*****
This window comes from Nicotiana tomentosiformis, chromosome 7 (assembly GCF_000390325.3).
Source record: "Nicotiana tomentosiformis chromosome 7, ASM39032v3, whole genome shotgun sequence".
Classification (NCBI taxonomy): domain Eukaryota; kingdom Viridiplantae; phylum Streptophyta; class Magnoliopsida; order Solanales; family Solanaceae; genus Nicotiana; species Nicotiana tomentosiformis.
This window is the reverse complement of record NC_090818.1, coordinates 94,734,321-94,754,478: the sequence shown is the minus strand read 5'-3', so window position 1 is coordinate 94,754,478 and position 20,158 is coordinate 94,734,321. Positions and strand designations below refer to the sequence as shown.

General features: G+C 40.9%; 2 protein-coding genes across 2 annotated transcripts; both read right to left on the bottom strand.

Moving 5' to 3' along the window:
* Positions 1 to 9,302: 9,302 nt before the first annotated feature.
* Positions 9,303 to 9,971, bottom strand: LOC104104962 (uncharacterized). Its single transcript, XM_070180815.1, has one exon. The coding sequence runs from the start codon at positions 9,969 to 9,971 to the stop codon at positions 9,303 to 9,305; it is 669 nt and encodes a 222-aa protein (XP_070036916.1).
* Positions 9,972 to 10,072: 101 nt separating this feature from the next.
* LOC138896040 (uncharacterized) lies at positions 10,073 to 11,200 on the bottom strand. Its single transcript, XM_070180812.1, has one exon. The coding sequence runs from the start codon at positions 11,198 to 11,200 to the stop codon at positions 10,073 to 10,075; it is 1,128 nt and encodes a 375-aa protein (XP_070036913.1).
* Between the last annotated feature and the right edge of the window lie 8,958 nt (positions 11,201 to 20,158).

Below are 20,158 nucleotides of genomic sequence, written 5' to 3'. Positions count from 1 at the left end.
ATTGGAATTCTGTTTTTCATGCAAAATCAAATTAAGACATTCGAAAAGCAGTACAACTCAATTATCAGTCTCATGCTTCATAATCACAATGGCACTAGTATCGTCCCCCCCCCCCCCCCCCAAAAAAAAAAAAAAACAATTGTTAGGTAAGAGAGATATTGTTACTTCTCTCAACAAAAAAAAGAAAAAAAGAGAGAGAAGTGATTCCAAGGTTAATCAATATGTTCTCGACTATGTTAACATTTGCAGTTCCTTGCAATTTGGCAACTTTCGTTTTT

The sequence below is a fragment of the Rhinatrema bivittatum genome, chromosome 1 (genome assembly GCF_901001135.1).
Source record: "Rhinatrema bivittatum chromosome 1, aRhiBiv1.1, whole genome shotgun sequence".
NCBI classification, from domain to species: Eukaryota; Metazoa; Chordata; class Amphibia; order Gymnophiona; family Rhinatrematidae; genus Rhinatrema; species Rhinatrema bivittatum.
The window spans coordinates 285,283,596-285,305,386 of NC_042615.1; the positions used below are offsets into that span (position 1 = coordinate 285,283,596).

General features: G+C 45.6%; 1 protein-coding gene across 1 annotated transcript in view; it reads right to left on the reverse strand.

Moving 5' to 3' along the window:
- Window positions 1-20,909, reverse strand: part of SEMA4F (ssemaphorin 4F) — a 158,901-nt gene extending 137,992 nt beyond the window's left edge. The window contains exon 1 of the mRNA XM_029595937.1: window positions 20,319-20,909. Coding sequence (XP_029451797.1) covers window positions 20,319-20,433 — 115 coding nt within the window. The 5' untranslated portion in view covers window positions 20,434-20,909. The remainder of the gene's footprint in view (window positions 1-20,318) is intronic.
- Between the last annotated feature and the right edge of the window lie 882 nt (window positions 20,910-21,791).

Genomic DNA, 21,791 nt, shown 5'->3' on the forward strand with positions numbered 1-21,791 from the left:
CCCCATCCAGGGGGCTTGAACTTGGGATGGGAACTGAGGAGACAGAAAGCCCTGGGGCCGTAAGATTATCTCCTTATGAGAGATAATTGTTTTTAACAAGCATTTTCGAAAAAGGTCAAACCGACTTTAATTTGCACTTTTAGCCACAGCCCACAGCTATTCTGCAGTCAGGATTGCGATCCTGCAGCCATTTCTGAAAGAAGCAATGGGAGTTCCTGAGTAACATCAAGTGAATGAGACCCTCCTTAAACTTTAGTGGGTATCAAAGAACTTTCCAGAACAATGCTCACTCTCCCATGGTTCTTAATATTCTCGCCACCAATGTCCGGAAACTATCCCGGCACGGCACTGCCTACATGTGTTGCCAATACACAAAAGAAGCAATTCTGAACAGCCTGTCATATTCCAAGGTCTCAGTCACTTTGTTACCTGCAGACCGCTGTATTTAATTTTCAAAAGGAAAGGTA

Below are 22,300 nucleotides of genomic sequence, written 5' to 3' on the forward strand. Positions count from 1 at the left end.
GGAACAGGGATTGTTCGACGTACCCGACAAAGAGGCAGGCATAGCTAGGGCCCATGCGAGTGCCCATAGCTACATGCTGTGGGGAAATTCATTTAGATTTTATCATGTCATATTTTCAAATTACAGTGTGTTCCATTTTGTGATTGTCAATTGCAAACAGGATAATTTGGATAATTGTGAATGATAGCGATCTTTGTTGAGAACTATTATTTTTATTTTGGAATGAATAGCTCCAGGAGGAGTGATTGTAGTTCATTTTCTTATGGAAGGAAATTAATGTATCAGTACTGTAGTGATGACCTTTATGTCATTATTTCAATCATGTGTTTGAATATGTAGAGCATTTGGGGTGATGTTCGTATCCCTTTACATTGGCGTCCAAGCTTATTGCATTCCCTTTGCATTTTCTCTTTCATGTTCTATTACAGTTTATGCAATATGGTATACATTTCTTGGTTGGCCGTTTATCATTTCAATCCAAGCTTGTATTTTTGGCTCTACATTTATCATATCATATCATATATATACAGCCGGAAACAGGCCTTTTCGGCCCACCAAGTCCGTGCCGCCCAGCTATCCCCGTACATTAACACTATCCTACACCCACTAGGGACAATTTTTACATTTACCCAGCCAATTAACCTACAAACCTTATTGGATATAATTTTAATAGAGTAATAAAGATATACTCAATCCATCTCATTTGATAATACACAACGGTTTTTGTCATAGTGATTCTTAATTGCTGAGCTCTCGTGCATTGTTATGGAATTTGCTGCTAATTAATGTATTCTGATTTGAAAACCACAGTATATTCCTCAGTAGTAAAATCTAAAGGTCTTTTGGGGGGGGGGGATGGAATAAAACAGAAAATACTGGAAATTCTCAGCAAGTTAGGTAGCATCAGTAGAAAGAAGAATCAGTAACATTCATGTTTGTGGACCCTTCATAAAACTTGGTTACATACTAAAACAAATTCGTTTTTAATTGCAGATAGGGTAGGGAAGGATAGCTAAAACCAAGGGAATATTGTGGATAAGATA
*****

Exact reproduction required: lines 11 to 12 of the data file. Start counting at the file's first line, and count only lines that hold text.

* Between the last annotated feature and the right edge of the window lie 8,958 nt (positions 11,201 to 20,158).

Below are 20,158 nucleotides of genomic sequence, written 5' to 3'. Positions count from 1 at the left end.